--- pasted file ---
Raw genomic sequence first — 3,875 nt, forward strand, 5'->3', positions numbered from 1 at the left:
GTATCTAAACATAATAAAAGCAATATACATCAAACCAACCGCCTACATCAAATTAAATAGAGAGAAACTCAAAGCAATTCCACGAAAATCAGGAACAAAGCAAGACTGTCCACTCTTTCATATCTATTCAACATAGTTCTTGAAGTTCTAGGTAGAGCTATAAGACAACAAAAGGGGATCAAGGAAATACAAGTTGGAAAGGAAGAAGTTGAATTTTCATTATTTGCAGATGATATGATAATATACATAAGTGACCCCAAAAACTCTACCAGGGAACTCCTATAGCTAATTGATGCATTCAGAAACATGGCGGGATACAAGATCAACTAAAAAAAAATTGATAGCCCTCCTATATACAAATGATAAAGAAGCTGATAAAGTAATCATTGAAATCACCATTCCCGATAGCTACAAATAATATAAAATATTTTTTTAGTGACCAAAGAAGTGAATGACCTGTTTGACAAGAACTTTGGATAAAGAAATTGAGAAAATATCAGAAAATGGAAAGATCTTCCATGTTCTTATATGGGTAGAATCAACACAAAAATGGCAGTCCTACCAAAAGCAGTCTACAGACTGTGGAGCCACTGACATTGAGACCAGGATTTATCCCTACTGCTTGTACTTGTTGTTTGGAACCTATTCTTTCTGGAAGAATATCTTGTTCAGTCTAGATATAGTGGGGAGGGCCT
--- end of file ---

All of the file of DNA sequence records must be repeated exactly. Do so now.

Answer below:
Raw genomic sequence first — 3,875 nt, forward strand, 5'->3', positions numbered from 1 at the left:
GTATCTAAACATAATAAAAGCAATATACATCAAACCAACCGCCTACATCAAATTAAATAGAGAGAAACTCAAAGCAATTCCACGAAAATCAGGAACAAAGCAAGACTGTCCACTCTTTCATATCTATTCAACATAGTTCTTGAAGTTCTAGGTAGAGCTATAAGACAACAAAAGGGGATCAAGGAAATACAAGTTGGAAAGGAAGAAGTTGAATTTTCATTATTTGCAGATGATATGATAATATACATAAGTGACCCCAAAAACTCTACCAGGGAACTCCTATAGCTAATTGATGCATTCAGAAACATGGCGGGATACAAGATCAACTAAAAAAAAATTGATAGCCCTCCTATATACAAATGATAAAGAAGCTGATAAAGTAATCATTGAAATCACCATTCCCGATAGCTACAAATAATATAAAATATTTTTTTAGTGACCAAAGAAGTGAATGACCTGTTTGACAAGAACTTTGGATAAAGAAATTGAGAAAATATCAGAAAATGGAAAGATCTTCCATGTTCTTATATGGGTAGAATCAACACAAAAATGGCAGTCCTACCAAAAGCAGTCTACAGACTGTGGAGCCACTGACATTGAGACCAGGATTTATCCCTACTGCTTGTACTTGTTGTTTGGAACCTATTCTTTCTGGAAGAATATCTTGTTCAGTCTAGATATAGTGGGGAGGGCCT